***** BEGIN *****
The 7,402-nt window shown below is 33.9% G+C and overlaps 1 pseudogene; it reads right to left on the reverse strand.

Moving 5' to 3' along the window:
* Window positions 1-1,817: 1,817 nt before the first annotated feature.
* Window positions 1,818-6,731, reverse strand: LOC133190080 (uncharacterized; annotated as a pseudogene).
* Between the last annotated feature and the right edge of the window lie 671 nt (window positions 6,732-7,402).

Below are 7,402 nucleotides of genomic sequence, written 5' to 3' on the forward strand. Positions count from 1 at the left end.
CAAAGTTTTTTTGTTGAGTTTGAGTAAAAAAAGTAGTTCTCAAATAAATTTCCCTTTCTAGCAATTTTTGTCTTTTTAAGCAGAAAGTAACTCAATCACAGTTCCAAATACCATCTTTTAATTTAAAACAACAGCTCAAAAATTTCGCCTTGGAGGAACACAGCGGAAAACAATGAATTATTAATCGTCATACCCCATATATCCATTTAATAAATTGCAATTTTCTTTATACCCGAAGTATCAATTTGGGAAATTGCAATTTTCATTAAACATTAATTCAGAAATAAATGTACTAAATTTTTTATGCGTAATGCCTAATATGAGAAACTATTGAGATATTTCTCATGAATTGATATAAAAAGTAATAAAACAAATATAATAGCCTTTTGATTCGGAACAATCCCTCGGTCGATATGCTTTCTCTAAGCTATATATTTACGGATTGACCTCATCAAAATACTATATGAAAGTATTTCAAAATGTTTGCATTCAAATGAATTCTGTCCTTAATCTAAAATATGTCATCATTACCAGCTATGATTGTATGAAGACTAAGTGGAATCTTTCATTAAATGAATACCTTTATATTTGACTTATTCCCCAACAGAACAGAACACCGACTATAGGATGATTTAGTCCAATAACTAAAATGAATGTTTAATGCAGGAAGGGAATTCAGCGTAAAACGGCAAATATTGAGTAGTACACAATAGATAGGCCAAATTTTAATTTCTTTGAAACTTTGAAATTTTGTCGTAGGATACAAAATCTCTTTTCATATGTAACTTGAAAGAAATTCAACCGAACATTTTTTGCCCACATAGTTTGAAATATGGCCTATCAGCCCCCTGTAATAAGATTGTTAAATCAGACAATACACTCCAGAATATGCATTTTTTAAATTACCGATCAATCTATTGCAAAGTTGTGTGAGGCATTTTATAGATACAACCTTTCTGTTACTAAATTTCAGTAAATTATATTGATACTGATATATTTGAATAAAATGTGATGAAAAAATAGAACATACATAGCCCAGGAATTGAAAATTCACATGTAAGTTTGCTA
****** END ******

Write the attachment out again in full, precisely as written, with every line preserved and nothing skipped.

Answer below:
The 7,402-nt window shown below is 33.9% G+C and overlaps 1 pseudogene; it reads right to left on the reverse strand.

Moving 5' to 3' along the window:
* Window positions 1-1,817: 1,817 nt before the first annotated feature.
* Window positions 1,818-6,731, reverse strand: LOC133190080 (uncharacterized; annotated as a pseudogene).
* Between the last annotated feature and the right edge of the window lie 671 nt (window positions 6,732-7,402).

Below are 7,402 nucleotides of genomic sequence, written 5' to 3' on the forward strand. Positions count from 1 at the left end.
CAAAGTTTTTTTGTTGAGTTTGAGTAAAAAAAGTAGTTCTCAAATAAATTTCCCTTTCTAGCAATTTTTGTCTTTTTAAGCAGAAAGTAACTCAATCACAGTTCCAAATACCATCTTTTAATTTAAAACAACAGCTCAAAAATTTCGCCTTGGAGGAACACAGCGGAAAACAATGAATTATTAATCGTCATACCCCATATATCCATTTAATAAATTGCAATTTTCTTTATACCCGAAGTATCAATTTGGGAAATTGCAATTTTCATTAAACATTAATTCAGAAATAAATGTACTAAATTTTTTATGCGTAATGCCTAATATGAGAAACTATTGAGATATTTCTCATGAATTGATATAAAAAGTAATAAAACAAATATAATAGCCTTTTGATTCGGAACAATCCCTCGGTCGATATGCTTTCTCTAAGCTATATATTTACGGATTGACCTCATCAAAATACTATATGAAAGTATTTCAAAATGTTTGCATTCAAATGAATTCTGTCCTTAATCTAAAATATGTCATCATTACCAGCTATGATTGTATGAAGACTAAGTGGAATCTTTCATTAAATGAATACCTTTATATTTGACTTATTCCCCAACAGAACAGAACACCGACTATAGGATGATTTAGTCCAATAACTAAAATGAATGTTTAATGCAGGAAGGGAATTCAGCGTAAAACGGCAAATATTGAGTAGTACACAATAGATAGGCCAAATTTTAATTTCTTTGAAACTTTGAAATTTTGTCGTAGGATACAAAATCTCTTTTCATATGTAACTTGAAAGAAATTCAACCGAACATTTTTTGCCCACATAGTTTGAAATATGGCCTATCAGCCCCCTGTAATAAGATTGTTAAATCAGACAATACACTCCAGAATATGCATTTTTTAAATTACCGATCAATCTATTGCAAAGTTGTGTGAGGCATTTTATAGATACAACCTTTCTGTTACTAAATTTCAGTAAATTATATTGATACTGATATATTTGAATAAAATGTGATGAAAAAATAGAACATACATAGCCCAGGAATTGAAAATTCACATGTAAGTTTGCTA